"Where wilderness meets water"
"Cranberry Lake Wild Forest Trails"
This 24,111 acre forest consists of three separate parcels to the west, northwest, and east of Cranberry Lake. It contains 15 miles of foot trails, 9.4 miles of snowmobile trails, 8.5 miles of ski trails, and two Adirondack lean-tos. Generally, the trails in this forest are more easily traversed than those in the "Five Ponds wilderness" to the south.
This area consists of 2,033 acres that lie between Inlet Road, Route 3, the Wanakena Road, and the Oswegatchie River. It contains the following:
Wanakena Snowmobile Trail (2.6 miles) - This trail follows the original road to Wanakena. It joins Wanakena Road and Inlet Road to allow snowmobilers to travel between Wanakena and Star Lake; together with Moores Trail, it makes a loop.
Moores Trail (yellow) (2.0 miles) - This trail follows the Oswegatchie River between Inlet and Wanakena. Canoeists sometimes use this as a carry trail.
This area consists of 7,535 acres that lie between Wanakena and Cranberry Lake; both north and south of route 3. It contains the following:
Peavine Swamp Ski Trail (8.5 miles) - This trail begins on the south side of Route 3 east of Peavine Swamp. It presently contains three loops. The last half of the trail passes through lands that have never been significantly harvested. Large specimens of hardwoods, red spruce, and eastern hemlock are common.
EASTERN PARCEL -
This area consists of 14,452 acres that lie primarily south of Route 3 to the northeast and east of Cranberry Lake. It contains the following:
Bear Mountain Trail (red) (2.4 miles) - This is a loop trail beginning at a parking lot adjacent to Campsite 27 in the Cranberry Lake campground and ending in Loop IV. Several vistas overlook the lake from the mountain: a lean-to is located 0.6 mile from the parking lot.
Campground Trail (yellow) (2.2 miles) - This trail connects the Bear Mountain Trail with the Burntbridge Pond Snowmobile Trail. It was constructed in 1987 to provide campers at the Cranberry Lake Campground with more access to this parcel.. It also provides hikers with access to Bear Mountain from Route 3. The crew that built this trail refers to it as "the boardwalk" because two 250 foot long bridges cross portions of Bear Mountain Swamp.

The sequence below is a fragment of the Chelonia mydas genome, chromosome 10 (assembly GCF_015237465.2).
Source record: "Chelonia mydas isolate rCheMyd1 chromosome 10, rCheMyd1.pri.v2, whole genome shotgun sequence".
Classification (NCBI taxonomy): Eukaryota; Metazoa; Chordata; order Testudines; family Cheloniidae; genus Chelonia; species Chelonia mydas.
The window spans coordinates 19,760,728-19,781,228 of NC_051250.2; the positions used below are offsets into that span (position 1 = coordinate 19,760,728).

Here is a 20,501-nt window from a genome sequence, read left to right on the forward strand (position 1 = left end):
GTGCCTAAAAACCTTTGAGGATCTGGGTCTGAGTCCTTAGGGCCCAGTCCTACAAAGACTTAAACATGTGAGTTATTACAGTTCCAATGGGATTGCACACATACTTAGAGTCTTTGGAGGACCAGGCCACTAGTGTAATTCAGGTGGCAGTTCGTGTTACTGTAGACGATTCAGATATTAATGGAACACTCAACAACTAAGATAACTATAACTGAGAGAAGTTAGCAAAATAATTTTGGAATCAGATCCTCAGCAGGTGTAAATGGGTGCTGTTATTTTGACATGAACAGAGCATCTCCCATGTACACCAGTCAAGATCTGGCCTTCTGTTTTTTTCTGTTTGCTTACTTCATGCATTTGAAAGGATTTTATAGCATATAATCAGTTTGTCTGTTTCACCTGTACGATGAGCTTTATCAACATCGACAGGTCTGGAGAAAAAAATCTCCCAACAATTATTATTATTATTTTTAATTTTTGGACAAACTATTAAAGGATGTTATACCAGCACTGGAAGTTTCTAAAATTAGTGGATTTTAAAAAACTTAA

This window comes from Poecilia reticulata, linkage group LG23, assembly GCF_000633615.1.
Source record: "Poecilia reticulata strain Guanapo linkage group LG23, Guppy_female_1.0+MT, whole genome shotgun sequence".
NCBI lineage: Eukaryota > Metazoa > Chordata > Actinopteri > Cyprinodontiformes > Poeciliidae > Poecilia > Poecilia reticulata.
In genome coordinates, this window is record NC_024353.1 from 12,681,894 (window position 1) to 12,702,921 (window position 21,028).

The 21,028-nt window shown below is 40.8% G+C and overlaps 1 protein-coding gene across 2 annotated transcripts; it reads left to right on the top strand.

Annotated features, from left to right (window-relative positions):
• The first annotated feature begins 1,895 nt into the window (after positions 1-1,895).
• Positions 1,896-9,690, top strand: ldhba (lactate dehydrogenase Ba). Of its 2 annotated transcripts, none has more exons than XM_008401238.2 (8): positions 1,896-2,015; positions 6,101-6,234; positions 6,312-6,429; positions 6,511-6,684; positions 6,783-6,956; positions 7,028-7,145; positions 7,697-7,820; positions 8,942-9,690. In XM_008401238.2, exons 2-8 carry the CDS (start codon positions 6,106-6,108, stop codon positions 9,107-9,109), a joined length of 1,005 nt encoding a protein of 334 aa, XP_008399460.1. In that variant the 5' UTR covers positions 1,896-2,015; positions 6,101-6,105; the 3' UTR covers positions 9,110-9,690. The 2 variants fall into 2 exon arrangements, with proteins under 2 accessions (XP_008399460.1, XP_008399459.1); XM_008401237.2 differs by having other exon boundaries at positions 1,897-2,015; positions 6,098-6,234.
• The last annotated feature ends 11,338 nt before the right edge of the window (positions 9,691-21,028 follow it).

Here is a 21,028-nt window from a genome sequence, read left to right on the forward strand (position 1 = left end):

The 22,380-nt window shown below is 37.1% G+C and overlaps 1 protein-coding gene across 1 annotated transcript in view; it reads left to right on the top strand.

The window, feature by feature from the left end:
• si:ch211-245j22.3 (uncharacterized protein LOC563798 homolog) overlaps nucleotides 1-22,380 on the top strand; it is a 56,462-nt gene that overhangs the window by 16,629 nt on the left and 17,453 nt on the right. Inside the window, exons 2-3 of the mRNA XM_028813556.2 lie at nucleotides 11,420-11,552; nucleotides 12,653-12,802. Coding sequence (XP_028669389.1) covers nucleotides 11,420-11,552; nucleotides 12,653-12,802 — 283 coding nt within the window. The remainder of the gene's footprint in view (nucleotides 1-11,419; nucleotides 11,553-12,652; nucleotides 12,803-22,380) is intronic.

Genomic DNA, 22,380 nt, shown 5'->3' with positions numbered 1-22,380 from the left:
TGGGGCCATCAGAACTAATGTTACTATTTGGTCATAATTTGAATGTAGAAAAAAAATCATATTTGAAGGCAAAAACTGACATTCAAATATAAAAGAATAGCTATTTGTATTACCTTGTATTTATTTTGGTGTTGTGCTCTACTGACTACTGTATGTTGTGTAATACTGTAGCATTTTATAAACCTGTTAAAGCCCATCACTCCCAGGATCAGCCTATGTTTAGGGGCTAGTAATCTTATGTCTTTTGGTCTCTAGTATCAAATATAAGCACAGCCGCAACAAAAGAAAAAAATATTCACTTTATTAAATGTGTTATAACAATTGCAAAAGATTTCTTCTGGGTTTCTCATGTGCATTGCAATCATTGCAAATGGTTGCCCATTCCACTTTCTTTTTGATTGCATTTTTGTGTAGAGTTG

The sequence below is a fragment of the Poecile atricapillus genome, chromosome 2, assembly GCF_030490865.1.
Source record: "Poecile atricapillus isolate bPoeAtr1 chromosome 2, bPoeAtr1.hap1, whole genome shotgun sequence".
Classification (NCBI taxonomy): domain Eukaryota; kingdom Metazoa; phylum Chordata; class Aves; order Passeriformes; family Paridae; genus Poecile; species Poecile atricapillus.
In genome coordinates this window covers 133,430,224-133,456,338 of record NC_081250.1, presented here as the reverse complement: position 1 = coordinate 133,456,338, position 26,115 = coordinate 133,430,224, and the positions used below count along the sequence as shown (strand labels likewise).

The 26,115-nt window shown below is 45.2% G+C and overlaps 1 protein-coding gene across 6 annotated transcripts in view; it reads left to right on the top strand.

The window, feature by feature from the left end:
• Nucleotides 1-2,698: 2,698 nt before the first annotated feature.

Burntbridge Pond Snowmobile Trail (6.8 miles) - This trail begins at a parking lot on Route 3, and is the roadbed of a spur of the Grass River Railroad, which was probably constructed between 1913 and 1916. The tracks were removed prior to state acquisition in 1933.The Campground Trail joins this trail 1.4 miles from Route 3. It shortly enters a clearing that was the former site of a logging camp. A 1916 Conservation Department map shows this camp serviced by a telephone line. The trail leaves this railroad be 0.8 mile later, and follows old logging roads to Brandy Brook and a grassy area beyond known as the "Potato Patch." From here, the trail branches east to Burntbridge Pond and conservation easement lands lands, while a south branch leads to Brandy Brook Flow on Cranberry Lake. A lean-to was constructed at Burntbridge Pond in 1986.
Dog Pond Loop Trail (blue) (9.8 miles) - Construction of this trail began in 1988. It leaves the Burntbridge Pond Snowmobile Trail at Brandy Brook Flow, passes four developed campsites on the flow and heads south, crossing the Hedgehog Pond Trail to Curtis Pond, where it goes east to Irish and Dog Ponds. At Proulx's Clearing, near Dog Pond, the trail turns north to meet the Burntbridge Pond Snowmobile Trail west of Burntbridge Pond.Dog Pond Trail (red) (1.5 miles) - This trail provides access to Dog Pond from Proulx's Clearing to the north (0.4 mile) and the Otterbrook Trail to the south (1.1 miles).
Otterbrook Trail (blue) (7.5 miles) - This trail follows a restricted access road from the South Branch of the Grass River to Chair Rock Flow. It shortens the distance to Dog Pond to 3.4 miles.Hedgehog Pond Trail (yellow) (0.5 mile) - This short trail runs from Hedgehog Bay to Hedgehog Pond.Curtis Pond Trail (red) (1.2 mile) - This trail runs from East Inlet to Curtis Pond.
Info obtained from: